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    ABSTRACT: The objective of this study was to investigate the effect of oxygen supplementation on broiler eggs in a hatchery at high altitude on the growth performance and ascites syndrome of broilers reared at low altitude. The treatment groups were low altitude with no oxygen supplemented in the hatchery (LA-NOX); high altitude with oxygen supplementation in the hatchery (HA-OX); and high altitude with no oxygen supplemented in the hatchery (HA-NOX) group. Growth performance, heart weight, the concentrations of the hormones, T3, T4, T3/T4, and and plasma concentrations of haematocrit, haemoglobin, glucose and parameters of ascites syndrome during the growing period were investigated. A total of 243 one-day-old broilers were used for this study. During the growing period, excluding days 7, 28 and 35, oxygen supplementation at high altitude did not affect the live weight of broilers compared with the HA-OX and HA-NOX groups. The cumulative feed consumption was determined to be lower in the LA-NOX group and the same in the HA-OX and HA-NOX groups on the 42nd day. Between 21 and 42 days old, the LA-NOX group had a better feed conversion ratio (FCR) than the HA-OX and HA-NOX groups. Chick weight (CW), yolk sac weight (YSW) and chick heart weight (CHW) were higher in the LA-NOX group than in the HA-OX and HA-NOX groups. At 42 days old, there were no differences between the groups in heart weight, right ventricle weight (RV), left ventricle and septum (LV+Sept.), total ventricle (TV) weight and the RV : TV ratio. The plasma T3 level was lower in the LA-NOX group than in the HA-OX and HA-NOX groups and T4 levels were higher in the HA-OX than in the others at 42 days old. The hypoxic conditions that occurred during the embryonic stage . which altered endogenous functions of prenatal chicks and affected several blood parameters, and oxygen supplementation at high altitude . improved chick quality. However, it did not improve subsequent FCR and feed consumption performance of chickens when they were reared at low altitude.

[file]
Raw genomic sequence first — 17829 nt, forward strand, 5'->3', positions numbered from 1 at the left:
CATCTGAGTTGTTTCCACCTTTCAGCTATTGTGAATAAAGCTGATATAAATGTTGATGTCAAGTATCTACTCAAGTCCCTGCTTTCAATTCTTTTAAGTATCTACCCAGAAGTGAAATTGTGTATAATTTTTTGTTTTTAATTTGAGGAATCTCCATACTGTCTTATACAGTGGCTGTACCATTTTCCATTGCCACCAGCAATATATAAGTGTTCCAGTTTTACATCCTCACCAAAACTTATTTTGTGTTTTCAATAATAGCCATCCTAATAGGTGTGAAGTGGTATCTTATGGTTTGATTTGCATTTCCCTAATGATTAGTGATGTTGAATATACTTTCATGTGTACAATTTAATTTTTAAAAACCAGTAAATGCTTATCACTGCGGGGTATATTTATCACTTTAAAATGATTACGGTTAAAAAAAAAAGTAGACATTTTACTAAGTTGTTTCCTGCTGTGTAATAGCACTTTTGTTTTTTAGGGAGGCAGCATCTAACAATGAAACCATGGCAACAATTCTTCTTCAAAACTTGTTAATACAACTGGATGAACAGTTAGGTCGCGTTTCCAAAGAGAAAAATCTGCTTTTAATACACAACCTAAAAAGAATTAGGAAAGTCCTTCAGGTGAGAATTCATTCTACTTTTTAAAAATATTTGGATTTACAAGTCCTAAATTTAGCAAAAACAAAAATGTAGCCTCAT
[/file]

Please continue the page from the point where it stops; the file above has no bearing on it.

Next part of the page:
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    • "Specific processes that take place during embryonic lung development and structures in animals that live at high altitudes are the basis for highly efficient pulmonary ventilation, which leads to altitude adaptation [2], [3]. For plain chickens at low altitudes, inadequate oxygen exchange results in hypoxia syndrome and is lethal [4]–[6]. Therefore, determining the particular altitude adaptation characteristics of high-altitude chickens is important. "